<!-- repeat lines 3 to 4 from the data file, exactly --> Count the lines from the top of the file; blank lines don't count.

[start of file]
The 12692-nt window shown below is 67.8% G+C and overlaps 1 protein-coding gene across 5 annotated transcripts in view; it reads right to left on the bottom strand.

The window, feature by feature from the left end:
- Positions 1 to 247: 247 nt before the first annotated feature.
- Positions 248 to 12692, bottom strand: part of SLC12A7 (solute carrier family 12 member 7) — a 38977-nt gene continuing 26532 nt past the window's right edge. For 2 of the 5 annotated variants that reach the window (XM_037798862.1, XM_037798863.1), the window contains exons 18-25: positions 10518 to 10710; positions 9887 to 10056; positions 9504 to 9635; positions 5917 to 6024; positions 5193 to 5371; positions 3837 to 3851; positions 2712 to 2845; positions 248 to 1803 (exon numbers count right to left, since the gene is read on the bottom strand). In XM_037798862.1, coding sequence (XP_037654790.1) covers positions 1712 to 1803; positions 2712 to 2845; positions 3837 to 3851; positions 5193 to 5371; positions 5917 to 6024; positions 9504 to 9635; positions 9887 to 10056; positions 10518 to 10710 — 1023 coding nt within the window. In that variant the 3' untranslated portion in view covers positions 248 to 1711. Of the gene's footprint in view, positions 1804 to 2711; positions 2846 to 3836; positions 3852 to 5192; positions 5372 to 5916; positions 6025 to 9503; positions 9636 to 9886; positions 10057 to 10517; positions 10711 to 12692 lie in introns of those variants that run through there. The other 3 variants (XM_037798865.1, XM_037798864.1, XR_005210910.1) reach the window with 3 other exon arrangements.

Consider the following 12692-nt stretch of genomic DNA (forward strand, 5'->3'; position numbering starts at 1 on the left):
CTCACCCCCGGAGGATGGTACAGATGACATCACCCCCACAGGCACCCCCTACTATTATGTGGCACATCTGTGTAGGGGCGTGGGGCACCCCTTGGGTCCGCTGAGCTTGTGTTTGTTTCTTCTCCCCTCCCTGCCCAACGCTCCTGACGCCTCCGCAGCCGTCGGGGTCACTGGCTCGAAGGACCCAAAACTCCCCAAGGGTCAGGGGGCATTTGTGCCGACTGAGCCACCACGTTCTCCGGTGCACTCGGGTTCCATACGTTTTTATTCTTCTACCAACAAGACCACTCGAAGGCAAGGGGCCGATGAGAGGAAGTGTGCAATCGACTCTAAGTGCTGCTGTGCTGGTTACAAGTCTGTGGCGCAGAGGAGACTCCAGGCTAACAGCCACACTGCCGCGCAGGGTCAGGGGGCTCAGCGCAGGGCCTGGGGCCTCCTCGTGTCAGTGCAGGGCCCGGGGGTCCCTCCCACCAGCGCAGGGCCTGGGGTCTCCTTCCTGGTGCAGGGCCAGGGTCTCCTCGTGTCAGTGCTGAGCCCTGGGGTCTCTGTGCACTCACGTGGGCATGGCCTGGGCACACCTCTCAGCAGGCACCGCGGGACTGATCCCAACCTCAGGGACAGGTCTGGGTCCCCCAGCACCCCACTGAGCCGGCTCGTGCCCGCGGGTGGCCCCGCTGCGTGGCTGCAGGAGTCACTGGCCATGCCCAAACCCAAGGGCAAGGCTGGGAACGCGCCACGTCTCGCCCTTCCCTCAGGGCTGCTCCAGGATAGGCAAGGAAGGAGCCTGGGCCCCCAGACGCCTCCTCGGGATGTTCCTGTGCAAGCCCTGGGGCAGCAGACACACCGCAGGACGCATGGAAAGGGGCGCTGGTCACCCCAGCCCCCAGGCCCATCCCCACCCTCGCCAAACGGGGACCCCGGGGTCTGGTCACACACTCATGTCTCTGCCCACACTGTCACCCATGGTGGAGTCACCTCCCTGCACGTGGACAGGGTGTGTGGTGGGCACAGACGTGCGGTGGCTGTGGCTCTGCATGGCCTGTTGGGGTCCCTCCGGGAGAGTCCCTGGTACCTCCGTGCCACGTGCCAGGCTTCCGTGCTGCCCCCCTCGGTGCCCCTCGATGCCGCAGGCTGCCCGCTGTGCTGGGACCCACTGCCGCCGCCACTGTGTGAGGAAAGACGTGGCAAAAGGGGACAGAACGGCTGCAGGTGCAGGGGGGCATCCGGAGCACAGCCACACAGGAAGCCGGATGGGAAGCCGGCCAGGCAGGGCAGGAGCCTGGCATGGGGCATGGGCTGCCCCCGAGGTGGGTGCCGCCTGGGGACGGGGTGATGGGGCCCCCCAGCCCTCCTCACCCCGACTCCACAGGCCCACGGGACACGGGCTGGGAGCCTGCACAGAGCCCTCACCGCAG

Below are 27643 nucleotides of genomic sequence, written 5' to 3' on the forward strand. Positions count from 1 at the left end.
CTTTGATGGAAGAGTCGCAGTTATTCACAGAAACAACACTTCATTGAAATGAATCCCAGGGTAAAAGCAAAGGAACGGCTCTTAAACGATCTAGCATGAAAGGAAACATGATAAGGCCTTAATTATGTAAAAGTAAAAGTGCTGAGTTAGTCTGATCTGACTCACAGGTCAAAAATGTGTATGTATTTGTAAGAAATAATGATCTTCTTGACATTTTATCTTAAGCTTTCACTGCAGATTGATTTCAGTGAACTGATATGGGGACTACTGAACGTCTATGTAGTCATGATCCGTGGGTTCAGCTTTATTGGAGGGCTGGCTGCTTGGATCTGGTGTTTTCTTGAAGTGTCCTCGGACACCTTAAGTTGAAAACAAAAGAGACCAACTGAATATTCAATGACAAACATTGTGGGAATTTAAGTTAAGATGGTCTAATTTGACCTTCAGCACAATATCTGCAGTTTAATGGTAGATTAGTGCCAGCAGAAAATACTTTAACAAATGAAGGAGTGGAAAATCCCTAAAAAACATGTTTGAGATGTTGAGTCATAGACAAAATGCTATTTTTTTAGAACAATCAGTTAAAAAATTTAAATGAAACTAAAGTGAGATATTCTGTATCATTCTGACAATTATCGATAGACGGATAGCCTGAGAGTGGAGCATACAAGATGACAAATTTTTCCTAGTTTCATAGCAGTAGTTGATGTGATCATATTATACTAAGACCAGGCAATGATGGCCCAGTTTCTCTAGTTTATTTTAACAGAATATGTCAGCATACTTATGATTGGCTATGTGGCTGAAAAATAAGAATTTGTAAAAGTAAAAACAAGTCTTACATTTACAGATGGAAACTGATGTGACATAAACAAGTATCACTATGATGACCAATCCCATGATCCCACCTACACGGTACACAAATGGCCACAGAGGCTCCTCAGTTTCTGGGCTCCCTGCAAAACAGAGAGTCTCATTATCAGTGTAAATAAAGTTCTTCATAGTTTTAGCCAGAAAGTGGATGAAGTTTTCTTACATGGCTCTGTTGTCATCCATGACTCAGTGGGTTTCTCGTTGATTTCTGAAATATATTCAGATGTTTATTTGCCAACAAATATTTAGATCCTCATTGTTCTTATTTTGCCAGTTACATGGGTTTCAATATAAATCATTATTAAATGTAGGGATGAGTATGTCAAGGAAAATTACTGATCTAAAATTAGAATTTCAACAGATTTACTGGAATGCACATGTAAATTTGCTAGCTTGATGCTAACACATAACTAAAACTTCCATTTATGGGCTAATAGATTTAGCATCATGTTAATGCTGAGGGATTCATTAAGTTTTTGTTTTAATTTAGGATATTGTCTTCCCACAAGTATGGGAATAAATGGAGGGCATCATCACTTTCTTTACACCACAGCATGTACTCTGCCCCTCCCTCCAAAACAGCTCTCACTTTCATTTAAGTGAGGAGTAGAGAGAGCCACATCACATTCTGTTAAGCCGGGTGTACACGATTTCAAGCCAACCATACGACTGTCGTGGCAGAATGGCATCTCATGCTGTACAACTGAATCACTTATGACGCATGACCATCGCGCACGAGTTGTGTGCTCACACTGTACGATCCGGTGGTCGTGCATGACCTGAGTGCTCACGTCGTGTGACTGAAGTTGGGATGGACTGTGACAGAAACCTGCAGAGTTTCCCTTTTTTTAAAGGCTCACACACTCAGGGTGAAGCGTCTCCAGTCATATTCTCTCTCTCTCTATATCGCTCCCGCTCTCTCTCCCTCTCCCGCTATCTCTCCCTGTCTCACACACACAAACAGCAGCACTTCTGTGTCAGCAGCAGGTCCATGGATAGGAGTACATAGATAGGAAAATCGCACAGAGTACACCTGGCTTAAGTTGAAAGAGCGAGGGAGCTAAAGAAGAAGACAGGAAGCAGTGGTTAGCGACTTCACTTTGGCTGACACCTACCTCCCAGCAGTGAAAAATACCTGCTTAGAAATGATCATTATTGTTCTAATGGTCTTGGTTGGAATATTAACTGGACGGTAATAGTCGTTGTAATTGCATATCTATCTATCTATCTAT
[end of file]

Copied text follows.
- Positions 1 to 247: 247 nt before the first annotated feature.
- Positions 248 to 12692, bottom strand: part of SLC12A7 (solute carrier family 12 member 7) — a 38977-nt gene continuing 26532 nt past the window's right edge. For 2 of the 5 annotated variants that reach the window (XM_037798862.1, XM_037798863.1), the window contains exons 18-25: positions 10518 to 10710; positions 9887 to 10056; positions 9504 to 9635; positions 5917 to 6024; positions 5193 to 5371; positions 3837 to 3851; positions 2712 to 2845; positions 248 to 1803 (exon numbers count right to left, since the gene is read on the bottom strand). In XM_037798862.1, coding sequence (XP_037654790.1) covers positions 1712 to 1803; positions 2712 to 2845; positions 3837 to 3851; positions 5193 to 5371; positions 5917 to 6024; positions 9504 to 9635; positions 9887 to 10056; positions 10518 to 10710 — 1023 coding nt within the window. In that variant the 3' untranslated portion in view covers positions 248 to 1711. Of the gene's footprint in view, positions 1804 to 2711; positions 2846 to 3836; positions 3852 to 5192; positions 5372 to 5916; positions 6025 to 9503; positions 9636 to 9886; positions 10057 to 10517; positions 10711 to 12692 lie in introns of those variants that run through there. The other 3 variants (XM_037798865.1, XM_037798864.1, XR_005210910.1) reach the window with 3 other exon arrangements.